Barcelona Via Laietana Architecture Photography

Via Laietana, part of this longer panorama:

Barcelona Via Laietana streetline

Via Laietana

Architecture Barcelona Ronda de la Universitat

Ronda de la Universitat

Parroquia de Christo Rey Church Barcelona

Parroquia De Cristo Rey

 

Wroclaw | Poland | Rynek | Week 16

Wroclaw [german: Breslau], first mentioned as Wortizlawa around 900, lies ca. in the middle of the triangle Berlin – Warsaw – Vienna about 250-300 km away from each capital, 4th largest city in Poland, 61st largest city in europe.

Population: 633.000 [2014] | 641.000 [1990] | 625.000 [1933] | 422.000 [1900]

Wroclaw is a european capital of culture in 2016.

Wroclaw has been the capital of the historical region Silesia [german: Schlesien] and is the capital of the Lower Silesian Voivodeship in Poland today. It is the seat of a roman-catholic arch bishop and an evangelic Diocese. In the 15th century it was a member of the Hanseatic League. Together with Silesia Wroclaw has had a very changeful history, belonging successively to Poland, Bohemia, Hungary, Austria, Prussia and Germany until 1945. Then the population was completely replaced and the Germans had to leave the city, while Poles that had to leave areas around Lviv in the east had to move in.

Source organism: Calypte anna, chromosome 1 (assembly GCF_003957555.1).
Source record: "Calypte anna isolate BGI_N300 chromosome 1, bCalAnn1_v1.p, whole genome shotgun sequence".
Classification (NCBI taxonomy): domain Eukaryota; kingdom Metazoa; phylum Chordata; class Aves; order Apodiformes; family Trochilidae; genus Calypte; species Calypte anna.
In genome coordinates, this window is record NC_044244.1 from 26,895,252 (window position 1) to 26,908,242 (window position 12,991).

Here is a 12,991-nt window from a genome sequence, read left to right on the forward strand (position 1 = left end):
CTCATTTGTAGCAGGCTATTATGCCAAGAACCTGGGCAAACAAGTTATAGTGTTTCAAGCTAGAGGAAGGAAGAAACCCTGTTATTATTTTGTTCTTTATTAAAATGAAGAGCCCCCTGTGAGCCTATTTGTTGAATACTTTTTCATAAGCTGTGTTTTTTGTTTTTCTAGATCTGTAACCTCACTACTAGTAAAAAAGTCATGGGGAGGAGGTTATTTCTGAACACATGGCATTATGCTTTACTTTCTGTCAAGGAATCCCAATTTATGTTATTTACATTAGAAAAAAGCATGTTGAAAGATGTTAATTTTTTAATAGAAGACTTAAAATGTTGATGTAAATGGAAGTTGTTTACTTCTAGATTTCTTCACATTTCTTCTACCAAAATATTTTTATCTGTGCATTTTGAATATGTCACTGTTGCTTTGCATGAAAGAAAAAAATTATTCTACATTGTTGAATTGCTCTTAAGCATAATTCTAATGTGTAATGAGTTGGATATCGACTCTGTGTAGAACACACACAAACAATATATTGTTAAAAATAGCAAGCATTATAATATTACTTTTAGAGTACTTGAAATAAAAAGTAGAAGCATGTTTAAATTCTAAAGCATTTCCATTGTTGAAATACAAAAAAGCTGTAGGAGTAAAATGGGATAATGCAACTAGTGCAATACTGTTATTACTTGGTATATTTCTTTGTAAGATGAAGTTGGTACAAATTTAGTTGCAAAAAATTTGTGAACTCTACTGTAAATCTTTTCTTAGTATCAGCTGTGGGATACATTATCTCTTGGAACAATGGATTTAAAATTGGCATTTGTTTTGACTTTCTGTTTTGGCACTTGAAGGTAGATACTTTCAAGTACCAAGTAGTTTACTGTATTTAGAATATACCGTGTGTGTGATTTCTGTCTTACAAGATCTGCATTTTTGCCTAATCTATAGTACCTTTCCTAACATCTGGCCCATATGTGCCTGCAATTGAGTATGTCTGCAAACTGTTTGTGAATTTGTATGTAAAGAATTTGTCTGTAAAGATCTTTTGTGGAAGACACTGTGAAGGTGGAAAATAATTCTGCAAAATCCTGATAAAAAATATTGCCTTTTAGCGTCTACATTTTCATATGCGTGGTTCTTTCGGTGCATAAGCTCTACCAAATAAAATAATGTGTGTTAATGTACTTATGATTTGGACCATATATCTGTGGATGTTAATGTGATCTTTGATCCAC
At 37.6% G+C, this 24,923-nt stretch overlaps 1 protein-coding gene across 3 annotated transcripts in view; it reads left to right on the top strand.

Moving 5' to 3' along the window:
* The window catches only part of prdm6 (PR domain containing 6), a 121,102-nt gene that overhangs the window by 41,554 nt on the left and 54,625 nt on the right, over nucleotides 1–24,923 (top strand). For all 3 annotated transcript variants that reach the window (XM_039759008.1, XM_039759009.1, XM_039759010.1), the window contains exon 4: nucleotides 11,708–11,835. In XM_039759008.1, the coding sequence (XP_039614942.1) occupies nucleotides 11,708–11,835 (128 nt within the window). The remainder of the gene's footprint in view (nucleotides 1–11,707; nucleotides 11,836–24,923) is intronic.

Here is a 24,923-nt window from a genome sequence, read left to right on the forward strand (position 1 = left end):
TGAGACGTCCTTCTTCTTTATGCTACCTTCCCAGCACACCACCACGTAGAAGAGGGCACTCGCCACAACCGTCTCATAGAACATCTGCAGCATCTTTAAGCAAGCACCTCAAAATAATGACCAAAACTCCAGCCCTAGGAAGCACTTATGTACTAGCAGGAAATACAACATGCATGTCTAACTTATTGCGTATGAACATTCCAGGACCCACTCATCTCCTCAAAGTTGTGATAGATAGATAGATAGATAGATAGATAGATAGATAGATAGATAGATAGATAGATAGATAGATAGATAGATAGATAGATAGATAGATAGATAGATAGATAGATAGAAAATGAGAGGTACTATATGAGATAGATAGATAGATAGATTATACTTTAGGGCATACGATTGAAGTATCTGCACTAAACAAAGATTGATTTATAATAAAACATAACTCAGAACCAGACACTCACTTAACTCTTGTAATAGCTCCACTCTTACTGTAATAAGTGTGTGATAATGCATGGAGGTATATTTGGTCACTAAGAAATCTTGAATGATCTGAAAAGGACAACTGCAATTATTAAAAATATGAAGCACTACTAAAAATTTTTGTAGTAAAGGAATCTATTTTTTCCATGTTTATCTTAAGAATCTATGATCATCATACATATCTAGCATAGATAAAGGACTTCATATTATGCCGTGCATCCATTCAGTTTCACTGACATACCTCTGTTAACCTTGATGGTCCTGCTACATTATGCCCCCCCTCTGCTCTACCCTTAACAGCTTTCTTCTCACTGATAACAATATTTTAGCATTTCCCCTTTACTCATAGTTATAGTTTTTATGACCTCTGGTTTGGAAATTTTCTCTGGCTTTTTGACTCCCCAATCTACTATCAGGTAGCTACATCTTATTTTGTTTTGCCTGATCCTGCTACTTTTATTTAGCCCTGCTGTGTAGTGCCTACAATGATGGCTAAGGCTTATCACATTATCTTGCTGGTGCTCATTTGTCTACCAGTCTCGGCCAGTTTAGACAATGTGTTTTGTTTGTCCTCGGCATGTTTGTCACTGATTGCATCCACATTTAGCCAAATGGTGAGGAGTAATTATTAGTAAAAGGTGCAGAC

The Rynek [engl: Ring] has historically been called the „Breslauer Ring“ and is the main market square of the city. It is an unusual square in the sense that it has a large middle block of buildings (incl. the town hall) with small alleys going through. Hence there are eight sides of the square, the four larger outsides and four inner sides. Here we see the south side, historically called the „Goldene-Becher-Seite“ [engl: the golden cup side] or „Seite beym alten Galgen“ [engl: side at the old gibbet]. Even if it looks historic, almost all buildings on this side had been destroyed in WWII and later been reconstructed resembling the facades of the early 19th century.